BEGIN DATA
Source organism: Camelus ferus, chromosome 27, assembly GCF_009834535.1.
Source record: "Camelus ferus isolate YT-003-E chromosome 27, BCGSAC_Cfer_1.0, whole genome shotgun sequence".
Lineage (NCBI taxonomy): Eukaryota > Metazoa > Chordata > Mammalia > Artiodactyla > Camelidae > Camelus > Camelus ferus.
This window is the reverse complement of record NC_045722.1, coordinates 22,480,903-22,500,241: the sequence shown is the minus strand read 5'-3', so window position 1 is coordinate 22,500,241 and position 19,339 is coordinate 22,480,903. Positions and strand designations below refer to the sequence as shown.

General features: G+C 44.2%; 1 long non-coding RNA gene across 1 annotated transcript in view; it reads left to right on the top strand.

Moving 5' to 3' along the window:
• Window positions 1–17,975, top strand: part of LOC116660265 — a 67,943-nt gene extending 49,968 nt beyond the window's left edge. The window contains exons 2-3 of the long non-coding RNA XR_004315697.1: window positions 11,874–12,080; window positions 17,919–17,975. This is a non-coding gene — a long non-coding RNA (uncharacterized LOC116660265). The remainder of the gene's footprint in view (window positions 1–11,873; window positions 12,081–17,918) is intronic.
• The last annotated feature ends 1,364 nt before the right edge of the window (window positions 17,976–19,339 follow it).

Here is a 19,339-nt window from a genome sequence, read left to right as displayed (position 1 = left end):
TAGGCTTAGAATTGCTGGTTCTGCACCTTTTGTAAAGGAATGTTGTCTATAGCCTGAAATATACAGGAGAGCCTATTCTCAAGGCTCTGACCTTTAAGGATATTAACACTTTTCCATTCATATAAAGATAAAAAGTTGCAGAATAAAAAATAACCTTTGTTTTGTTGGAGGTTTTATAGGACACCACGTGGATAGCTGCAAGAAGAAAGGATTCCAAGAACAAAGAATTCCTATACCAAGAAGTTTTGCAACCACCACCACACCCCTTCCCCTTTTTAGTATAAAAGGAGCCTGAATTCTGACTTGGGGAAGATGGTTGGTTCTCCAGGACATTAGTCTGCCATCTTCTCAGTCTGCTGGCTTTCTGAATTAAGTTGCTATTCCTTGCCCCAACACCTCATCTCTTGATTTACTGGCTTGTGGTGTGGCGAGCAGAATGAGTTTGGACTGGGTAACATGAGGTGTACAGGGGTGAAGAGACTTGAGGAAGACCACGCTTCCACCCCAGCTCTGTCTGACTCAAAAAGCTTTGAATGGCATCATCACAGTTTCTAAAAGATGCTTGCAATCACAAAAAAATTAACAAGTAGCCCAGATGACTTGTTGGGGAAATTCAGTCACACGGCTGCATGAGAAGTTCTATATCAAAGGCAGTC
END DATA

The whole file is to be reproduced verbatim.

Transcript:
Source organism: Camelus ferus, chromosome 27, assembly GCF_009834535.1.
Source record: "Camelus ferus isolate YT-003-E chromosome 27, BCGSAC_Cfer_1.0, whole genome shotgun sequence".
Lineage (NCBI taxonomy): Eukaryota > Metazoa > Chordata > Mammalia > Artiodactyla > Camelidae > Camelus > Camelus ferus.
This window is the reverse complement of record NC_045722.1, coordinates 22,480,903-22,500,241: the sequence shown is the minus strand read 5'-3', so window position 1 is coordinate 22,500,241 and position 19,339 is coordinate 22,480,903. Positions and strand designations below refer to the sequence as shown.

General features: G+C 44.2%; 1 long non-coding RNA gene across 1 annotated transcript in view; it reads left to right on the top strand.

Moving 5' to 3' along the window:
• Window positions 1–17,975, top strand: part of LOC116660265 — a 67,943-nt gene extending 49,968 nt beyond the window's left edge. The window contains exons 2-3 of the long non-coding RNA XR_004315697.1: window positions 11,874–12,080; window positions 17,919–17,975. This is a non-coding gene — a long non-coding RNA (uncharacterized LOC116660265). The remainder of the gene's footprint in view (window positions 1–11,873; window positions 12,081–17,918) is intronic.
• The last annotated feature ends 1,364 nt before the right edge of the window (window positions 17,976–19,339 follow it).

Here is a 19,339-nt window from a genome sequence, read left to right as displayed (position 1 = left end):
TAGGCTTAGAATTGCTGGTTCTGCACCTTTTGTAAAGGAATGTTGTCTATAGCCTGAAATATACAGGAGAGCCTATTCTCAAGGCTCTGACCTTTAAGGATATTAACACTTTTCCATTCATATAAAGATAAAAAGTTGCAGAATAAAAAATAACCTTTGTTTTGTTGGAGGTTTTATAGGACACCACGTGGATAGCTGCAAGAAGAAAGGATTCCAAGAACAAAGAATTCCTATACCAAGAAGTTTTGCAACCACCACCACACCCCTTCCCCTTTTTAGTATAAAAGGAGCCTGAATTCTGACTTGGGGAAGATGGTTGGTTCTCCAGGACATTAGTCTGCCATCTTCTCAGTCTGCTGGCTTTCTGAATTAAGTTGCTATTCCTTGCCCCAACACCTCATCTCTTGATTTACTGGCTTGTGGTGTGGCGAGCAGAATGAGTTTGGACTGGGTAACATGAGGTGTACAGGGGTGAAGAGACTTGAGGAAGACCACGCTTCCACCCCAGCTCTGTCTGACTCAAAAAGCTTTGAATGGCATCATCACAGTTTCTAAAAGATGCTTGCAATCACAAAAAAATTAACAAGTAGCCCAGATGACTTGTTGGGGAAATTCAGTCACACGGCTGCATGAGAAGTTCTATATCAAAGGCAGTC